Pageant preliminaries

June 18, 2004|by Chris Copley


Before a cheering audience of family, friends and pageant fans, three women were named first-round winners in the Miss Maryland Scholarship Pageant 2004's first night of competition Thursday.

Miss Caroline Summerfest Jessica Diaz won a $600 talent scholarship for her performance of "Havana," from Frank Wildhorn's Broadway musical "Havana."

Miss Allegany County Rachel Ellsworth won a $150 fitness in swimsuit scholarship. She wore a white two-piece suit with a gold clasp.


Miss Frederick Priscilla Kellett won a $500 "newcomer" talent scholarship for her performance of "Angel," by Sarah McLachlan. This is Kellett's first year competing in the Miss Maryland pageant.

Thursday night was the first of three nights of competition at The Maryland Theatre in Hagerstown for the Miss Maryland crown. Contestants were divided into two groups of 12. Half presented their talent, modeled casualwear and took part in a brief, on-stage interview Thursday night; the other 12 contestants competed in the swimwear and evening gown events.

The groups will switch events tonight. Three more scholarships will be awarded for talent, newcomer talent and swimwear.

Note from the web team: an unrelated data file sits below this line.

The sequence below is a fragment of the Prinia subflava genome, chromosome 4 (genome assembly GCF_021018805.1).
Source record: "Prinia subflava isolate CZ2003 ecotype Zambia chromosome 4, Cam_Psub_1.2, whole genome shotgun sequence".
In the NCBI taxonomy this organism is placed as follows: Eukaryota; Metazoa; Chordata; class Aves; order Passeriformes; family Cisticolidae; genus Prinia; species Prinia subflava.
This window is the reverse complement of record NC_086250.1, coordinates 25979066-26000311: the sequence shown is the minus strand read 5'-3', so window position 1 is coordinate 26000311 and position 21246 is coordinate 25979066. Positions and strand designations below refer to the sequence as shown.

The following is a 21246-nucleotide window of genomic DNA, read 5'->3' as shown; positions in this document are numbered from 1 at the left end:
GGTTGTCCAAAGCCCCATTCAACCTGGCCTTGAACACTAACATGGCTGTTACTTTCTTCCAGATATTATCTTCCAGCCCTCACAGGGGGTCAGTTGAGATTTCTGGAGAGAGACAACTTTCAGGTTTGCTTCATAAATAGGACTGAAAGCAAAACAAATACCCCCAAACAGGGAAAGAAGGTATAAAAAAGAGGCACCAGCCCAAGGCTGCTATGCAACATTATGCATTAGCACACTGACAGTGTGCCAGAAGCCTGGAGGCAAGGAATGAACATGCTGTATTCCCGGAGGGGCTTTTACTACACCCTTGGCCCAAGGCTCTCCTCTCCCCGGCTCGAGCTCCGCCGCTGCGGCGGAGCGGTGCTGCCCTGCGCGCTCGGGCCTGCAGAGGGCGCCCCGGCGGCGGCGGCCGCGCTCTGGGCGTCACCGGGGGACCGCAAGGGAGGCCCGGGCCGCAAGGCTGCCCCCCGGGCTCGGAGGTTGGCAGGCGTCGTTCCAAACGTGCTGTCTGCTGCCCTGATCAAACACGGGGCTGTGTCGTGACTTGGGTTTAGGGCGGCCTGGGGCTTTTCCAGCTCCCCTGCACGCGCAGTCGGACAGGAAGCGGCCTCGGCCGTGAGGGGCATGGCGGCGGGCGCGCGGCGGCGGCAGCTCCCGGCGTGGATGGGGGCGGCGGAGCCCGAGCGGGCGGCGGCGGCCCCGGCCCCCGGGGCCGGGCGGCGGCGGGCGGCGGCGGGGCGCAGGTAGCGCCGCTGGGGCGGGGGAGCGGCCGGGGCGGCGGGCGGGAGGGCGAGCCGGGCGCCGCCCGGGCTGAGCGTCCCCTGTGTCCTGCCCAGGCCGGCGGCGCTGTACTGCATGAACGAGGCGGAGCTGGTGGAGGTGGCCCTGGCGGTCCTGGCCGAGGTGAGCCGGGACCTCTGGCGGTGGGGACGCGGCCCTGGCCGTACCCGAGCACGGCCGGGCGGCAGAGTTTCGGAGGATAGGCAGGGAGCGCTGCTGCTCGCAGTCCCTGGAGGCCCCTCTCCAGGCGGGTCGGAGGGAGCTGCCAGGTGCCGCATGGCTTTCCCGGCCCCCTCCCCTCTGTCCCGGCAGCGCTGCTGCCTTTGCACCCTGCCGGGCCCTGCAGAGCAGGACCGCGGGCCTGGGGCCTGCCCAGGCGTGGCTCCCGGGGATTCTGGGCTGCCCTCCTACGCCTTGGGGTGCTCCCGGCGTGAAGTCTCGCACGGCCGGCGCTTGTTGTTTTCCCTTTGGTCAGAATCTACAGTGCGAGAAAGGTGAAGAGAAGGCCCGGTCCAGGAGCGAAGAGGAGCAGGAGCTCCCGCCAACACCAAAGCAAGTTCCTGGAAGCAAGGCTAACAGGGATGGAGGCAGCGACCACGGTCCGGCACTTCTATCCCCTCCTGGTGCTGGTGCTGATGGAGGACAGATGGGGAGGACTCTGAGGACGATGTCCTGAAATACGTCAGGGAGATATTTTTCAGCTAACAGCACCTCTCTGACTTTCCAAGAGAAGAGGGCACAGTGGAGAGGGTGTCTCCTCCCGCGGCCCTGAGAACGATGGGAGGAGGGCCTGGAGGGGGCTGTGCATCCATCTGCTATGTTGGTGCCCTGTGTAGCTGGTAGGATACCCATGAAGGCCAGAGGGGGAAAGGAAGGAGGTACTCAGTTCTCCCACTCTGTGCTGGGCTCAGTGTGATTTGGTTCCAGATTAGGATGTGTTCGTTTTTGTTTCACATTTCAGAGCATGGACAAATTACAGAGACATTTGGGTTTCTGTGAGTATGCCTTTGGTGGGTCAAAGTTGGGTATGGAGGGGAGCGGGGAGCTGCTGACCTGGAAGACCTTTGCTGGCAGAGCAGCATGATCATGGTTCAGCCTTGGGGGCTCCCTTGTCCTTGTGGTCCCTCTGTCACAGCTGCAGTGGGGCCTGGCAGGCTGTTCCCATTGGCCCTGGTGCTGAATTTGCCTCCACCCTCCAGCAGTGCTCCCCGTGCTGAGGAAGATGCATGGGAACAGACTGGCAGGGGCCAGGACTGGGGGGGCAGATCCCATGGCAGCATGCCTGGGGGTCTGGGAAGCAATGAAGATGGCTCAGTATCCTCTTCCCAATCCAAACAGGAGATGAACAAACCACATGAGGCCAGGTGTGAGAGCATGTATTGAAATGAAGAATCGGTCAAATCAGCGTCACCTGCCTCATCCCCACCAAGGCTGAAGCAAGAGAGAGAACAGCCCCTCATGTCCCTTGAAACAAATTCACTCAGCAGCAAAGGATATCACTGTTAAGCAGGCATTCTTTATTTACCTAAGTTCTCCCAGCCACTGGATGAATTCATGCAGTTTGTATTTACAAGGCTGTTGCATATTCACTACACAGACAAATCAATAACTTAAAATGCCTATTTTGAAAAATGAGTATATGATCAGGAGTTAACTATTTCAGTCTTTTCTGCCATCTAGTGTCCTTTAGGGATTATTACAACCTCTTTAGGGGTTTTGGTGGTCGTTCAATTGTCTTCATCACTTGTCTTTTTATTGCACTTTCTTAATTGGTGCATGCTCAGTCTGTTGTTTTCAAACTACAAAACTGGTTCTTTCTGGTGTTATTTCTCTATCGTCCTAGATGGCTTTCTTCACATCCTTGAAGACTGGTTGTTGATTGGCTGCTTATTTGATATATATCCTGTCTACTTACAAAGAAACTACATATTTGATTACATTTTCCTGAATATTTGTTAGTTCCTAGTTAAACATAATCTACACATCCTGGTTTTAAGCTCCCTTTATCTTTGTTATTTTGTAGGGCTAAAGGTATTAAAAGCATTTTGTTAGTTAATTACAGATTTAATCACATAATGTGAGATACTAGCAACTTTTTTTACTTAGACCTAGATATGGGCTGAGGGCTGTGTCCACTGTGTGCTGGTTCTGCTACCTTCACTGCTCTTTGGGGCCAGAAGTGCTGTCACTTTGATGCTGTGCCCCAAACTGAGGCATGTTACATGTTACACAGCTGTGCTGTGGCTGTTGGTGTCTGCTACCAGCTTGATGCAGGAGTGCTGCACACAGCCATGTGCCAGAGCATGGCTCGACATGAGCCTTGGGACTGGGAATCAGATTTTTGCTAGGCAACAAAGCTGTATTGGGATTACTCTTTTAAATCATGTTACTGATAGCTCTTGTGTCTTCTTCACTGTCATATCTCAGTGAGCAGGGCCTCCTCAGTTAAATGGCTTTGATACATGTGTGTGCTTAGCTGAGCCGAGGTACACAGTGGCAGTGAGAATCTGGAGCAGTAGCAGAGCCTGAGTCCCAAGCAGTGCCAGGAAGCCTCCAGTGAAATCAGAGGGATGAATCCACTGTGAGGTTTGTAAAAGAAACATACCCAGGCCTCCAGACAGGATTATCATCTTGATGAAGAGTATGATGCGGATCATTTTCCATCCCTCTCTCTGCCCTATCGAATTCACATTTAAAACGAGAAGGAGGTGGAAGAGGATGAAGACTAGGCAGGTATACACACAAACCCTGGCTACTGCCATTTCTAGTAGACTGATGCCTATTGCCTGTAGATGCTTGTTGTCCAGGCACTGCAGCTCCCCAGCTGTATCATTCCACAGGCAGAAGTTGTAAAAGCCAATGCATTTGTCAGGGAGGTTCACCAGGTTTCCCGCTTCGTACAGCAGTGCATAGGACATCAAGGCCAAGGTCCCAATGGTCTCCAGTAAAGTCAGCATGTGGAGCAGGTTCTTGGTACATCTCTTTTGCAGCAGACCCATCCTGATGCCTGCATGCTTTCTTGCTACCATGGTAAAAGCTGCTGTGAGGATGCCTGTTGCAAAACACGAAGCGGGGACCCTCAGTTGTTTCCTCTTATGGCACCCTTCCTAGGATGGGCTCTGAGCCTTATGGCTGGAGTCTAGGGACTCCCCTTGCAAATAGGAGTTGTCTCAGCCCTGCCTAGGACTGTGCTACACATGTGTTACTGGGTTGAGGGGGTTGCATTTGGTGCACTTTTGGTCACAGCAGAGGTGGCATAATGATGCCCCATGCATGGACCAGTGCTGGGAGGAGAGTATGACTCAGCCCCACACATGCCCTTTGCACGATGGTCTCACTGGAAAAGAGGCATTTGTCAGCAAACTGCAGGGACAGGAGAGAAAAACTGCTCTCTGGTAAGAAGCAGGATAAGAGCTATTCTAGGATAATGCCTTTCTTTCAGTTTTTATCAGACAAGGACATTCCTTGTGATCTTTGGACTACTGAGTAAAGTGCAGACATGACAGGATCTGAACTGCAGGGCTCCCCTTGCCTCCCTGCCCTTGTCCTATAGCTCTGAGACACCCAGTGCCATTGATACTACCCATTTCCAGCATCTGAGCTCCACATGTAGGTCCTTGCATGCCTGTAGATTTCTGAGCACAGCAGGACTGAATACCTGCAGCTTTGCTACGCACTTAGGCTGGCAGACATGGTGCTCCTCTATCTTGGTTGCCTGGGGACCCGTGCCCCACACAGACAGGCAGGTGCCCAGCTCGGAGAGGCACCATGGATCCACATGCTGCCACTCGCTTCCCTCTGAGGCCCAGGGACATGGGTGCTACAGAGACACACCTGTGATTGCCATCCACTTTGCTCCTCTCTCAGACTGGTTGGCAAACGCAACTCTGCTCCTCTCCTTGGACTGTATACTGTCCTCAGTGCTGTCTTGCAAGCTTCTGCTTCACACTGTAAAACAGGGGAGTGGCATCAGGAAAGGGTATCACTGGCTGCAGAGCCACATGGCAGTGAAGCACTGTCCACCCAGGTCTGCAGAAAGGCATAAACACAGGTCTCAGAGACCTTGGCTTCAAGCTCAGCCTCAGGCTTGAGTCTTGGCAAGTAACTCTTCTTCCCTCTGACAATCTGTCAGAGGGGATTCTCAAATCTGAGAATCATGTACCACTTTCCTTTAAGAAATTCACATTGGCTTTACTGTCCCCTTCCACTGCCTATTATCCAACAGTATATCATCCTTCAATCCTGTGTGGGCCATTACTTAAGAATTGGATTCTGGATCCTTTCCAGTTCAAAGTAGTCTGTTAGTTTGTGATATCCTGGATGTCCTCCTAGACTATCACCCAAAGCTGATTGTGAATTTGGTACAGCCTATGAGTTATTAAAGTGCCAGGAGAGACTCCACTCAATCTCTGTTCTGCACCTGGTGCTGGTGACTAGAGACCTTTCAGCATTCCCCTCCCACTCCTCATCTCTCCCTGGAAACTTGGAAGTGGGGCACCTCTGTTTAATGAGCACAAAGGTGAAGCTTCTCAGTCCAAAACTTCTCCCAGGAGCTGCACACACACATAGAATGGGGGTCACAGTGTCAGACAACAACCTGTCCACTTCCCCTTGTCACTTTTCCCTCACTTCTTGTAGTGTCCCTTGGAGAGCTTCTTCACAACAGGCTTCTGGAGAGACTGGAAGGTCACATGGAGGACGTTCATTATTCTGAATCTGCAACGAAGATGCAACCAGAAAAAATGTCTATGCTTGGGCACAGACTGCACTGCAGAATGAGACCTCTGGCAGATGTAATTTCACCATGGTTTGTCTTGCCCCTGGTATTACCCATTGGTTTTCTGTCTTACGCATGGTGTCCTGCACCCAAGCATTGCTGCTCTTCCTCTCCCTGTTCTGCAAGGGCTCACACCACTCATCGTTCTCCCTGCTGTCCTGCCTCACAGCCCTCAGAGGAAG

Judges select a pageant winner based on contestants' composite scores. After the seven judges score a contestant in an event, the highest and lowest scores are tossed out. The remaining scores are used to come up with the contestant's score in that event.

The casualwear event is new this year but is for demonstration only. The event was introduced by the Miss America program last year and will be incorporated into the Miss Maryland pageant scoring next year, according to Bev Bonarigo, producer of the Miss Maryland pageant.

The swimsuit and evening gown events each make up 10 percent of a contestant's total score. A two-minute, on-stage interview is another 10 percent. The talent event is 30 percent of the composite.

The remaining 40 percent of a contestant's score comes from a private, 12-minute, press conference-style interview with the full panel of judges. Bonarigo said judges do not hold back during the interview.

"The judges can ask you anything. Anything," she said. "The private interview is the greatest job interview practice in the world. That's what the Miss Maryland pageant is about - you learn to get your point across quickly."

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